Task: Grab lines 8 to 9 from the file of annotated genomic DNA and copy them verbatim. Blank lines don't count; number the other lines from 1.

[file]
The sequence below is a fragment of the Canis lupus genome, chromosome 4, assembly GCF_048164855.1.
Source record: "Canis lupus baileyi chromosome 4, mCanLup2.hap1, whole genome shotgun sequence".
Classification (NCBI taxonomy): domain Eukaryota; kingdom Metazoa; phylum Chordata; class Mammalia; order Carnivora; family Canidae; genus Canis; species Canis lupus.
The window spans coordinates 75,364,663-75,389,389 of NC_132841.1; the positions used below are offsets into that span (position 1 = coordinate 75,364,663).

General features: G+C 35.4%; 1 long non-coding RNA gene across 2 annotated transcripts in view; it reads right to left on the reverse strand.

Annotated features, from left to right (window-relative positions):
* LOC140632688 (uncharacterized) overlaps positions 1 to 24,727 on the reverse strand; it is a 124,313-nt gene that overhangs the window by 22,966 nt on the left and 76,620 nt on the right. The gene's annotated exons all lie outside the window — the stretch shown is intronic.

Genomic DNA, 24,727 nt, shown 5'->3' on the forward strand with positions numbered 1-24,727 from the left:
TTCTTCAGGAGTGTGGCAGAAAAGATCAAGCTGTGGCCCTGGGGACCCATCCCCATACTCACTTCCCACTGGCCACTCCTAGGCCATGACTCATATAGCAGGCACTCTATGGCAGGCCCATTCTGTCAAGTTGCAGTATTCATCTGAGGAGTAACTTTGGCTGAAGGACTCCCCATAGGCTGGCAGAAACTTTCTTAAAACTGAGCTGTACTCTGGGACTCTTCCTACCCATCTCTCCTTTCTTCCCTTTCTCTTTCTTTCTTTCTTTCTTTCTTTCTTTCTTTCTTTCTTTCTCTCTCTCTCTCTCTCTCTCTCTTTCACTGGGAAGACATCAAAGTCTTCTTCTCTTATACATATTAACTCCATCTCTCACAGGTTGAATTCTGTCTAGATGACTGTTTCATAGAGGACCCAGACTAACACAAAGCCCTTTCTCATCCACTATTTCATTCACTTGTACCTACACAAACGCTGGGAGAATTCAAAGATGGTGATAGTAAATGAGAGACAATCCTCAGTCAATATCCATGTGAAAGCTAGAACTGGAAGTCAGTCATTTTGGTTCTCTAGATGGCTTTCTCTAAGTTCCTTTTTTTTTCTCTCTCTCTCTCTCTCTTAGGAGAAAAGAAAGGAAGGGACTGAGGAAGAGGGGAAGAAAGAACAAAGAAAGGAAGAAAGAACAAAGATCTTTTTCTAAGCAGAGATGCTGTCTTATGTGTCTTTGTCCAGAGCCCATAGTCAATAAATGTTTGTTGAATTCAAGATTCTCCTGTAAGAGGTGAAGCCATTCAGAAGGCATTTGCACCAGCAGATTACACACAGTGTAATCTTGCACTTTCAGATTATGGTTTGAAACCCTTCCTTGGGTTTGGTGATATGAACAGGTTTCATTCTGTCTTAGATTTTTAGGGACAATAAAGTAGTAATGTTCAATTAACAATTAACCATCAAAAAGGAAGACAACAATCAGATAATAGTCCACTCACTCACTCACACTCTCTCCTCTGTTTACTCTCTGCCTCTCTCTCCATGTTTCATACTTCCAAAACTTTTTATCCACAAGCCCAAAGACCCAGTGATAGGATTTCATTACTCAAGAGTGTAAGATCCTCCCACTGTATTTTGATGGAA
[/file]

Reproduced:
Genomic DNA, 24,727 nt, shown 5'->3' on the forward strand with positions numbered 1-24,727 from the left:
TTCTTCAGGAGTGTGGCAGAAAAGATCAAGCTGTGGCCCTGGGGACCCATCCCCATACTCACTTCCCACTGGCCACTCCTAGGCCATGACTCATATAGCAGGCACTCTATGGCAGGCCCATTCTGTCAAGTTGCAGTATTCATCTGAGGAGTAACTTTGGCTGAAGGACTCCCCATAGGCTGGCAGAAACTTTCTTAAAACTGAGCTGTACTCTGGGACTCTTCCTACCCATCTCTCCTTTCTTCCCTTTCTCTTTCTTTCTTTCTTTCTTTCTTTCTTTCTTTCTTTCTTTCTCTCTCTCTCTCTCTCTCTCTCTTTCACTGGGAAGACATCAAAGTCTTCTTCTCTTATACATATTAACTCCATCTCTCACAGGTTGAATTCTGTCTAGATGACTGTTTCATAGAGGACCCAGACTAACACAAAGCCCTTTCTCATCCACTATTTCATTCACTTGTACCTACACAAACGCTGGGAGAATTCAAAGATGGTGATAGTAAATGAGAGACAATCCTCAGTCAATATCCATGTGAAAGCTAGAACTGGAAGTCAGTCATTTTGGTTCTCTAGATGGCTTTCTCTAAGTTCCTTTTTTTTTCTCTCTCTCTCTCTCTCTTAGGAGAAAAGAAAGGAAGGGACTGAGGAAGAGGGGAAGAAAGAACAAAGAAAGGAAGAAAGAACAAAGATCTTTTTCTAAGCAGAGATGCTGTCTTATGTGTCTTTGTCCAGAGCCCATAGTCAATAAATGTTTGTTGAATTCAAGATTCTCCTGTAAGAGGTGAAGCCATTCAGAAGGCATTTGCACCAGCAGATTACACACAGTGTAATCTTGCACTTTCAGATTATGGTTTGAAACCCTTCCTTGGGTTTGGTGATATGAACAGGTTTCATTCTGTCTTAGATTTTTAGGGACAATAAAGTAGTAATGTTCAATTAACAATTAACCATCAAAAAGGAAGACAACAATCAGATAATAGTCCACTCACTCACTCACACTCTCTCCTCTGTTTACTCTCTGCCTCTCTCTCCATGTTTCATACTTCCAAAACTTTTTATCCACAAGCCCAAAGACCCAGTGATAGGATTTCATTACTCAAGAGTGTAAGATCCTCCCACTGTATTTTGATGGAA